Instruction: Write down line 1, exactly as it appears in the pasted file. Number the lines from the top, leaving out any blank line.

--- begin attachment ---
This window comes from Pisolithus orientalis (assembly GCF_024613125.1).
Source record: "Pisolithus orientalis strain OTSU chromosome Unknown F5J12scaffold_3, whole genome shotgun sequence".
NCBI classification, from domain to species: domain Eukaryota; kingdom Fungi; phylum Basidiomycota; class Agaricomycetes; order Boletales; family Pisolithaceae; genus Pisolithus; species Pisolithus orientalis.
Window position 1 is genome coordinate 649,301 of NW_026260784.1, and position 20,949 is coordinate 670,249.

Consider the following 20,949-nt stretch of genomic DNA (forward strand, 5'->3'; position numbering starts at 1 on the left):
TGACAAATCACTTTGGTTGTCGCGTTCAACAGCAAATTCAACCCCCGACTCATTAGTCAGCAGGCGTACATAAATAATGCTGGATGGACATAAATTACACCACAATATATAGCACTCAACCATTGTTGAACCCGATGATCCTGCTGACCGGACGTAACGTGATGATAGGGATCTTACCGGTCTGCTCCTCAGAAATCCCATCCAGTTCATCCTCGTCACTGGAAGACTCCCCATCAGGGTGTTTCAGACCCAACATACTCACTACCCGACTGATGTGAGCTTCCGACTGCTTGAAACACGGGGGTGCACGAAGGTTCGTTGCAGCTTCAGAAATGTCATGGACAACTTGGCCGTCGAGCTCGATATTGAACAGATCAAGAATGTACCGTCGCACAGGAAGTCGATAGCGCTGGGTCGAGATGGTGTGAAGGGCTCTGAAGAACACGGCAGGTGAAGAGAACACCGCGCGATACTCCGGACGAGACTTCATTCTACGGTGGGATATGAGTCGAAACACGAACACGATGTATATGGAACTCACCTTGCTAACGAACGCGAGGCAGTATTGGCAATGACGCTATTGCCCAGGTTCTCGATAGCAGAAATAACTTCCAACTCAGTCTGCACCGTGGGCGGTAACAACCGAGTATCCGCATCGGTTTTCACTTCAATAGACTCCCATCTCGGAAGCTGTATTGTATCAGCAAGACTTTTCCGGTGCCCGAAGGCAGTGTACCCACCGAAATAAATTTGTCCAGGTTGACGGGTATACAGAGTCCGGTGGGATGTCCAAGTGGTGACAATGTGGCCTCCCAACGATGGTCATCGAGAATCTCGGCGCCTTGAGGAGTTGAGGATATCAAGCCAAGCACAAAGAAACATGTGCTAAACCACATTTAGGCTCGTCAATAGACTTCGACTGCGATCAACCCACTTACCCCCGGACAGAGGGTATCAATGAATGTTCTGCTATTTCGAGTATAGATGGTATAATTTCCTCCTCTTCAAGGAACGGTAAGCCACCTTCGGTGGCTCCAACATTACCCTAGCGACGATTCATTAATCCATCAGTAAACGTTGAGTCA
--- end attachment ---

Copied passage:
This window comes from Pisolithus orientalis (assembly GCF_024613125.1).